Making it real: How CDEs give students real-world experience – and give administrators real reasons to send students to the convention and expo

By Beth A. DeHoff

It’s a game. It’s a sport. It’s a contest. And it is an indisputable teaching tool. The career development event allows students to develop real-life skills that reinforce academic standards learned in the classroom. Conveniently, while students compete for CDE honors at regional, state and national levels, they often are having too much fun to realize they are learning.

The organization’s 24 CDEs, says Van Smith, principal of Billingsley High School in Alabama and superintendent of the livestock CDE, are important academic tools. “They are a venue to display the skills taught in the agriscience classroom and lab settings,” he says. “Most young people are very competitive by nature. CDEs allow this competitive nature to be channeled to worthwhile educational goals.”

Students can compete for CDE awards at a variety of levels, but nowhere is the experience more heightened than at the national convention and expo. “The ability to perform under pressure is never greater than in a CDE final, and this is especially true at the national level,” Smith says. “The ability to harness the competitive energy of a teen and focus it on a common, worthwhile goal is never more evident than at any CDE at the National FFA Convention & Expo. You may not be the high-scoring individual, but you will have developed skills through the CDE that make you valuable in our society.”

Melissa Dunkel, an FFA education specialist, says that students heighten their technical knowledge through participating in CDEs, but the benefits reach much further. “CDEs allow members to exhibit communication skills and teamwork. These skills will prove to be important in the workforce in every career path. The competitive nature of the CDE not only makes the events fun, but it reinforces fairness and integrity when adhering to the event rules. Participants learn sportsmanship and professionalism through their presentations as well as their interactions with judges and industry observations.”

Nevertheless, many FFA advisors face shrinking school budgets and the need to justify the academic benefits of travel. FFA makes this easier through a number of tools. “All CDEs have been aligned to the Agriculture, Food and Natural Resources standards with great detail,” Dunkel says. “In the CDE handbook, an AFNR alignment chart is at the end of each CDE chapter, including AFNR indicators and measurements, related academic standards and event activities addressing AFNR standards.” The 2012 CDEs are the first to use the new alignment system.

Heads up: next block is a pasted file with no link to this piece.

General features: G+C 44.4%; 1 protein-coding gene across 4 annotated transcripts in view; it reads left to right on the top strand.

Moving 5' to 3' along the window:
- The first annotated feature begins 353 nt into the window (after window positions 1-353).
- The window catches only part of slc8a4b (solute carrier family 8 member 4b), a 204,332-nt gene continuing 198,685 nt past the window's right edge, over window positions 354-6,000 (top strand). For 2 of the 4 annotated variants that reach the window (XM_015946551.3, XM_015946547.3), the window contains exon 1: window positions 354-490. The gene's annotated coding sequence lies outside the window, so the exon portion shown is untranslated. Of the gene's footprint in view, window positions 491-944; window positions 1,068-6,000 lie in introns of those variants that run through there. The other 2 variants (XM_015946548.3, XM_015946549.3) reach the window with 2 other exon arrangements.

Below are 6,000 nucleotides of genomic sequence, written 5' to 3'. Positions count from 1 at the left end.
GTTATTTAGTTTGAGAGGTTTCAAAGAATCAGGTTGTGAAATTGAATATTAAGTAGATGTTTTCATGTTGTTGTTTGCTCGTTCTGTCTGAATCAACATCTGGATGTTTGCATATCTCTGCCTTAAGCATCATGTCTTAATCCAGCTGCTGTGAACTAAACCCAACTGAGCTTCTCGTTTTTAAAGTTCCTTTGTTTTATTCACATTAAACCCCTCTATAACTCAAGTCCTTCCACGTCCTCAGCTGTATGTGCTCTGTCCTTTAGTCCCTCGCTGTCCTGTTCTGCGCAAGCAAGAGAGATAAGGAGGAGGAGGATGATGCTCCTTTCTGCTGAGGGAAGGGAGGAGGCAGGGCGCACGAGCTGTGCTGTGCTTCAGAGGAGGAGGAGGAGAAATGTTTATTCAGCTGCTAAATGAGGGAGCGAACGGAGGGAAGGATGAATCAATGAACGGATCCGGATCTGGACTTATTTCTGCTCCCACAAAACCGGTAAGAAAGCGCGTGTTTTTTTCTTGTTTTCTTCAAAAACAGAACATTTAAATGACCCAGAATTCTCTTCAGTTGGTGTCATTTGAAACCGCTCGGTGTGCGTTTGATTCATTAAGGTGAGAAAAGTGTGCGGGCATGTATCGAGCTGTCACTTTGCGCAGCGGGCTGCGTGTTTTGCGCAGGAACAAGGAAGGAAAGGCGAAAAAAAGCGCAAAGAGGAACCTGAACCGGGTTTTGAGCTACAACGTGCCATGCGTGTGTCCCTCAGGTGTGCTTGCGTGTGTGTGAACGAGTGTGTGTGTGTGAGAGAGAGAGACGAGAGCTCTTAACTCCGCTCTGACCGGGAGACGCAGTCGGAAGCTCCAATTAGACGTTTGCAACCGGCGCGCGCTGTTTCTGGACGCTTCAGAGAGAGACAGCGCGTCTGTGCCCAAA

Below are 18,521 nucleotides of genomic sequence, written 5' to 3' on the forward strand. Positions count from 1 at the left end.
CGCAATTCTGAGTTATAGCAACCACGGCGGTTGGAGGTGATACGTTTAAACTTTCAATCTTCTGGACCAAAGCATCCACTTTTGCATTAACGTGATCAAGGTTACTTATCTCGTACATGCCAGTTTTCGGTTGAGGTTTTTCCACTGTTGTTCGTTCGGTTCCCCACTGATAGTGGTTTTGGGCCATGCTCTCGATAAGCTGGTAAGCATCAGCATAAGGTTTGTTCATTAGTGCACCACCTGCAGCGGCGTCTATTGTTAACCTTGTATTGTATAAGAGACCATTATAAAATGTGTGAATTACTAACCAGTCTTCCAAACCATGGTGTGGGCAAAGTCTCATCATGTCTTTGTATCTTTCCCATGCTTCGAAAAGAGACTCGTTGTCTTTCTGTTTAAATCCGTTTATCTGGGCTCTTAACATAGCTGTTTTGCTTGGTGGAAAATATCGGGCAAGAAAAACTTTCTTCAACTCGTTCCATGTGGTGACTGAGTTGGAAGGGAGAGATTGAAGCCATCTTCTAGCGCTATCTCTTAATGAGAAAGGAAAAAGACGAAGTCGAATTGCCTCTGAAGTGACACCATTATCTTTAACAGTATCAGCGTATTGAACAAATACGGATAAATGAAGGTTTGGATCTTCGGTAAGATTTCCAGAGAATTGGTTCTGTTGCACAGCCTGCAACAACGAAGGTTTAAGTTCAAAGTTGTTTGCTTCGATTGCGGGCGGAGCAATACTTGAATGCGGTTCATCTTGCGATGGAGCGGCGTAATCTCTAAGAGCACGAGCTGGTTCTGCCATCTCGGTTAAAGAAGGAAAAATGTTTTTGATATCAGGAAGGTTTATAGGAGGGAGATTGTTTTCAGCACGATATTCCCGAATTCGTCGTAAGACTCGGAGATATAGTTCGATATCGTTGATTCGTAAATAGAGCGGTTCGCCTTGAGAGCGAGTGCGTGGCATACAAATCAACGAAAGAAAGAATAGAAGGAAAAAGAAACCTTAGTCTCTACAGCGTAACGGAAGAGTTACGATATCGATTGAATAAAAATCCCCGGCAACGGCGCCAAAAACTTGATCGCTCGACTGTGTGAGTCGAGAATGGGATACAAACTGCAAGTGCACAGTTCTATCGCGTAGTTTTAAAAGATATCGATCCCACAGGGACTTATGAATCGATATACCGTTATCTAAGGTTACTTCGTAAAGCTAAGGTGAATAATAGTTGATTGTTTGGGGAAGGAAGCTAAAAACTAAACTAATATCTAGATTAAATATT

Even as students enjoy the competition of a CDE, they are learning things that echo the lessons taught in many high school classrooms. “In many team activities, teams are given a scenario or problem that they will address in an allotted time period. This activity not only requires teams to have a high level of content knowledge but also to communicate clearly, write concisely and present findings to judges,” Dunkel says. “These skills are very relevant to the workforce and helpful in future education endeavors.”

“As a former ag teacher, I know some teachers go through tough times trying to convince administration of the educational value of FFA and CDEs,” says Smith. “However, FFA activities are an evaluated portion of the educational program. The positive attributes of FFA and their many activities, including CDEs, are extremely important to the national goal of ‘No Child Left Behind.’ When used correctly, CDEs, conventions and other FFA activities provide the incentive for students to have better grades, positive behavior and to develop into educated, well-rounded young adults.”